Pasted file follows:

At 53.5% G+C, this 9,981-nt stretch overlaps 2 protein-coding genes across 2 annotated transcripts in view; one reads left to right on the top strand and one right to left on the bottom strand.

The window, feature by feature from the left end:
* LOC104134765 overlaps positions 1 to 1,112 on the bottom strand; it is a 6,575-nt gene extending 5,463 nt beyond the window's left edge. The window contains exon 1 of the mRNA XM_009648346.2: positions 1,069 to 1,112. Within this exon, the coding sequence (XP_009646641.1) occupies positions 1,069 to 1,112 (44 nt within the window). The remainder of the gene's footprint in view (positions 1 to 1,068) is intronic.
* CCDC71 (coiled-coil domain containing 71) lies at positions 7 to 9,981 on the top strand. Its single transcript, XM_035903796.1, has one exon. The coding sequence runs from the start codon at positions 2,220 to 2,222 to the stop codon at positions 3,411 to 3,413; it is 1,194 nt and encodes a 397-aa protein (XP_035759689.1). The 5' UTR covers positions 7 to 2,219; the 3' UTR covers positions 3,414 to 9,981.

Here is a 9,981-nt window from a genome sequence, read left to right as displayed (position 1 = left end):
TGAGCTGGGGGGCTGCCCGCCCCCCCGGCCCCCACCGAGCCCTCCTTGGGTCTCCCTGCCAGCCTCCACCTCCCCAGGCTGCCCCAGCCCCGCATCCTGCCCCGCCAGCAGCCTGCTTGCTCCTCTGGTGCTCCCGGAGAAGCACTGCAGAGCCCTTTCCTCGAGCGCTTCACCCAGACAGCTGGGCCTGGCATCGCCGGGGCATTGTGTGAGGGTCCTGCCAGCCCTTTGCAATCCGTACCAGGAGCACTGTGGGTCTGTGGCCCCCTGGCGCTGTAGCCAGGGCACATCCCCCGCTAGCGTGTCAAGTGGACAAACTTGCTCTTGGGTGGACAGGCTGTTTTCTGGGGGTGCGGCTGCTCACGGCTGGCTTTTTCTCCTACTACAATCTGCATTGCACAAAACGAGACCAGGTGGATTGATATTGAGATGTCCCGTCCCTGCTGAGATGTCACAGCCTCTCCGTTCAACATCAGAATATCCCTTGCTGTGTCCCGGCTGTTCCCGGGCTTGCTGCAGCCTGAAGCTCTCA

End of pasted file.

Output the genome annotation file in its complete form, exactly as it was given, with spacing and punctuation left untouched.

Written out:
At 53.5% G+C, this 9,981-nt stretch overlaps 2 protein-coding genes across 2 annotated transcripts in view; one reads left to right on the top strand and one right to left on the bottom strand.

The window, feature by feature from the left end:
* LOC104134765 overlaps positions 1 to 1,112 on the bottom strand; it is a 6,575-nt gene extending 5,463 nt beyond the window's left edge. The window contains exon 1 of the mRNA XM_009648346.2: positions 1,069 to 1,112. Within this exon, the coding sequence (XP_009646641.1) occupies positions 1,069 to 1,112 (44 nt within the window). The remainder of the gene's footprint in view (positions 1 to 1,068) is intronic.
* CCDC71 (coiled-coil domain containing 71) lies at positions 7 to 9,981 on the top strand. Its single transcript, XM_035903796.1, has one exon. The coding sequence runs from the start codon at positions 2,220 to 2,222 to the stop codon at positions 3,411 to 3,413; it is 1,194 nt and encodes a 397-aa protein (XP_035759689.1). The 5' UTR covers positions 7 to 2,219; the 3' UTR covers positions 3,414 to 9,981.

Here is a 9,981-nt window from a genome sequence, read left to right as displayed (position 1 = left end):
TGAGCTGGGGGGCTGCCCGCCCCCCCGGCCCCCACCGAGCCCTCCTTGGGTCTCCCTGCCAGCCTCCACCTCCCCAGGCTGCCCCAGCCCCGCATCCTGCCCCGCCAGCAGCCTGCTTGCTCCTCTGGTGCTCCCGGAGAAGCACTGCAGAGCCCTTTCCTCGAGCGCTTCACCCAGACAGCTGGGCCTGGCATCGCCGGGGCATTGTGTGAGGGTCCTGCCAGCCCTTTGCAATCCGTACCAGGAGCACTGTGGGTCTGTGGCCCCCTGGCGCTGTAGCCAGGGCACATCCCCCGCTAGCGTGTCAAGTGGACAAACTTGCTCTTGGGTGGACAGGCTGTTTTCTGGGGGTGCGGCTGCTCACGGCTGGCTTTTTCTCCTACTACAATCTGCATTGCACAAAACGAGACCAGGTGGATTGATATTGAGATGTCCCGTCCCTGCTGAGATGTCACAGCCTCTCCGTTCAACATCAGAATATCCCTTGCTGTGTCCCGGCTGTTCCCGGGCTTGCTGCAGCCTGAAGCTCTCA